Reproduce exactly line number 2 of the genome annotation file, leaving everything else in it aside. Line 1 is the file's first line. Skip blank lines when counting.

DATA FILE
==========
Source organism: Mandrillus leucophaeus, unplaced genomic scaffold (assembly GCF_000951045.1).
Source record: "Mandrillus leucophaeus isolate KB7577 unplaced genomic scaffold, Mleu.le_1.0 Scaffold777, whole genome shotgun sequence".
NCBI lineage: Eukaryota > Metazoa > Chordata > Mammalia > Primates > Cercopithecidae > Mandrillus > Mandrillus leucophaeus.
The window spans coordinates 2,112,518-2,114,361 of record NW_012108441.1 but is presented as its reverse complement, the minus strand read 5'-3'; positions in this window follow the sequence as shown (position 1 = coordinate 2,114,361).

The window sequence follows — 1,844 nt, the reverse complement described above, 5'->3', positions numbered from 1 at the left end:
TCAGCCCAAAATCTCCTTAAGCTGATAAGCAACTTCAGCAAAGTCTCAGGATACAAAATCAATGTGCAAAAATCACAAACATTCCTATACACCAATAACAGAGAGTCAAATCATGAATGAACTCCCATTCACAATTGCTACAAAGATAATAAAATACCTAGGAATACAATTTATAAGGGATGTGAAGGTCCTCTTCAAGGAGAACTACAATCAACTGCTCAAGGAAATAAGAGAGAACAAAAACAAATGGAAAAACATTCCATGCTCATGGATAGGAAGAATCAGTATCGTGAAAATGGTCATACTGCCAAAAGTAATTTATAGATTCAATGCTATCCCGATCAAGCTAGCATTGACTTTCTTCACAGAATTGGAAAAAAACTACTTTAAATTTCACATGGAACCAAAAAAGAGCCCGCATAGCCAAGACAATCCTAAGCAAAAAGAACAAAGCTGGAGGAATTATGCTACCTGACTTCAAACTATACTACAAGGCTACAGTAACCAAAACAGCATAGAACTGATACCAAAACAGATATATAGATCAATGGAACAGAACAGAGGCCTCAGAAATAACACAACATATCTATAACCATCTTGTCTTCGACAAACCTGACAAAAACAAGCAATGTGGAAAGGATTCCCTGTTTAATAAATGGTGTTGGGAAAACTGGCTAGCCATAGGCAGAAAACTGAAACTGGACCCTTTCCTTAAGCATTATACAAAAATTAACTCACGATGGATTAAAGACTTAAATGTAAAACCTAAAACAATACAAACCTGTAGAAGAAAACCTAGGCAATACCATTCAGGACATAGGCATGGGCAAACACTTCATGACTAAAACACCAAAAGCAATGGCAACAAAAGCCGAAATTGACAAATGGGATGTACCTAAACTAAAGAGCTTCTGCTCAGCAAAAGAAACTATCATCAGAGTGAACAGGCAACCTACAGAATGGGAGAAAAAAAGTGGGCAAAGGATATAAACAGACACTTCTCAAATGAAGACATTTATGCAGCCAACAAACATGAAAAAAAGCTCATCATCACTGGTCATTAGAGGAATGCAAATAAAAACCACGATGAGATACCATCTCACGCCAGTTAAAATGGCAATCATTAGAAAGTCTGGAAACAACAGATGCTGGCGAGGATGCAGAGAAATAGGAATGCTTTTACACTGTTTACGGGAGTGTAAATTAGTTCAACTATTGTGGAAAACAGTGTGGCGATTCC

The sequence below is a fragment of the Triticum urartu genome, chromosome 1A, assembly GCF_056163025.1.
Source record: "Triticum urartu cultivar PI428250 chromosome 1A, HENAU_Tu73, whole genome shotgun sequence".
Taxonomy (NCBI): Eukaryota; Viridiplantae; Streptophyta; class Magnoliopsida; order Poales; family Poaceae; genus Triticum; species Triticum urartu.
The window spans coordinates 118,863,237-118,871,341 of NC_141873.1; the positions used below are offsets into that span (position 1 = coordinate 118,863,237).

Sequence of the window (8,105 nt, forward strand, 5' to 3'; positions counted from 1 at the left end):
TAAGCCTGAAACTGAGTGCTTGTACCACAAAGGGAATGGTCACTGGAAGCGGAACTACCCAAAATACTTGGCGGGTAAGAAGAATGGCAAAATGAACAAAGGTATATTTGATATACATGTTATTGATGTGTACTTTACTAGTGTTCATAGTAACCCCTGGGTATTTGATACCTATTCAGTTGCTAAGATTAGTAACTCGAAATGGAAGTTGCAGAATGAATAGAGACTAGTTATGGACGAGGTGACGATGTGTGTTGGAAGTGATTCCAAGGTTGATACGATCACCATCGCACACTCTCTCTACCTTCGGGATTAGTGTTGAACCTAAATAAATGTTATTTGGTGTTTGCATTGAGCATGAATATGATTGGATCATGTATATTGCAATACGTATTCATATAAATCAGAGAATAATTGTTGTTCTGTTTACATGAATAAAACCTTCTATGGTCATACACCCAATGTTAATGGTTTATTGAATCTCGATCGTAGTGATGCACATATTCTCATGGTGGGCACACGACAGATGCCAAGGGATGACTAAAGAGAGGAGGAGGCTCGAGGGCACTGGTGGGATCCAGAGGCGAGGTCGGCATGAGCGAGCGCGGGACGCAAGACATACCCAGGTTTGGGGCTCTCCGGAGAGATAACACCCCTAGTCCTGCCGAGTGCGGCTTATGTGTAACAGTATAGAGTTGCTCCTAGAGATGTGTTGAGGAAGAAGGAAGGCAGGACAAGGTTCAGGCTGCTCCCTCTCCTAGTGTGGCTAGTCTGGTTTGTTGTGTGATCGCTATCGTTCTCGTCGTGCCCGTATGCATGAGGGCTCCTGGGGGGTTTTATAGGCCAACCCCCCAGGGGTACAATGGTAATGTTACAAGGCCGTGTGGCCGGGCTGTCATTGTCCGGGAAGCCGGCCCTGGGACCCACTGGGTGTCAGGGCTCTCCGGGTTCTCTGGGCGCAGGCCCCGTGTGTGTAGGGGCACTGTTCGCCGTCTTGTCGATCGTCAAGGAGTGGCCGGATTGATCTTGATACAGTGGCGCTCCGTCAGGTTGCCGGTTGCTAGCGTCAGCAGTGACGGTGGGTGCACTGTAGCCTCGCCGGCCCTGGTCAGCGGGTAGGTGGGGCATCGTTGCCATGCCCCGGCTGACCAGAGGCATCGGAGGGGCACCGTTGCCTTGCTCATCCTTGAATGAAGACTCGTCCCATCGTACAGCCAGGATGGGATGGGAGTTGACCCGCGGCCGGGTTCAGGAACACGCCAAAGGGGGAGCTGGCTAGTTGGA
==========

Source record: "Mandrillus leucophaeus isolate KB7577 unplaced genomic scaffold, Mleu.le_1.0 Scaffold777, whole genome shotgun sequence".